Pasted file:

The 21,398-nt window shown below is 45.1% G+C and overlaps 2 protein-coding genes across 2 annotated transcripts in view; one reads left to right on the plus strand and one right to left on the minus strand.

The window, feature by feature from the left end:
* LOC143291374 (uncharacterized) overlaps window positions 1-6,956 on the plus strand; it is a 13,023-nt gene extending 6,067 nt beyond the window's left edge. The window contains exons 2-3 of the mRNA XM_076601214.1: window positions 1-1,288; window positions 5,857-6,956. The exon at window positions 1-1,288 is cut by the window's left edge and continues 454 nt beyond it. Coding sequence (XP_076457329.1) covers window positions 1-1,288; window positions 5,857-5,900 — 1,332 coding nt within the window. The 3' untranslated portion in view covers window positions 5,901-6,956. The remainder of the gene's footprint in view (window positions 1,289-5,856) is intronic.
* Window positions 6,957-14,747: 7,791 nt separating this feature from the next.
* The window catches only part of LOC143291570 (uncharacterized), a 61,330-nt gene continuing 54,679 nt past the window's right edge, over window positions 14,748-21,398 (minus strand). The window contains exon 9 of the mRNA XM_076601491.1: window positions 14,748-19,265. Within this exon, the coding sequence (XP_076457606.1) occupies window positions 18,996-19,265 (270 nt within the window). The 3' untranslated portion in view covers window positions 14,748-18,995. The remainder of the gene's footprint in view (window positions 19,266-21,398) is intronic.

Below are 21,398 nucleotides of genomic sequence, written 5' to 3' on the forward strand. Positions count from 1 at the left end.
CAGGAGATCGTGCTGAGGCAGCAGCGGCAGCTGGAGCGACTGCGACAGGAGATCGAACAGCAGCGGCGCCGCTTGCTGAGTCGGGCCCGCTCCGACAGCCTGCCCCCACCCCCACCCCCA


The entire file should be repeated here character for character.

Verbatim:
The 21,398-nt window shown below is 45.1% G+C and overlaps 2 protein-coding genes across 2 annotated transcripts in view; one reads left to right on the plus strand and one right to left on the minus strand.

The window, feature by feature from the left end:
* LOC143291374 (uncharacterized) overlaps window positions 1-6,956 on the plus strand; it is a 13,023-nt gene extending 6,067 nt beyond the window's left edge. The window contains exons 2-3 of the mRNA XM_076601214.1: window positions 1-1,288; window positions 5,857-6,956. The exon at window positions 1-1,288 is cut by the window's left edge and continues 454 nt beyond it. Coding sequence (XP_076457329.1) covers window positions 1-1,288; window positions 5,857-5,900 — 1,332 coding nt within the window. The 3' untranslated portion in view covers window positions 5,901-6,956. The remainder of the gene's footprint in view (window positions 1,289-5,856) is intronic.
* Window positions 6,957-14,747: 7,791 nt separating this feature from the next.
* The window catches only part of LOC143291570 (uncharacterized), a 61,330-nt gene continuing 54,679 nt past the window's right edge, over window positions 14,748-21,398 (minus strand). The window contains exon 9 of the mRNA XM_076601491.1: window positions 14,748-19,265. Within this exon, the coding sequence (XP_076457606.1) occupies window positions 18,996-19,265 (270 nt within the window). The 3' untranslated portion in view covers window positions 14,748-18,995. The remainder of the gene's footprint in view (window positions 19,266-21,398) is intronic.

Below are 21,398 nucleotides of genomic sequence, written 5' to 3' on the forward strand. Positions count from 1 at the left end.
CAGGAGATCGTGCTGAGGCAGCAGCGGCAGCTGGAGCGACTGCGACAGGAGATCGAACAGCAGCGGCGCCGCTTGCTGAGTCGGGCCCGCTCCGACAGCCTGCCCCCACCCCCACCCCCA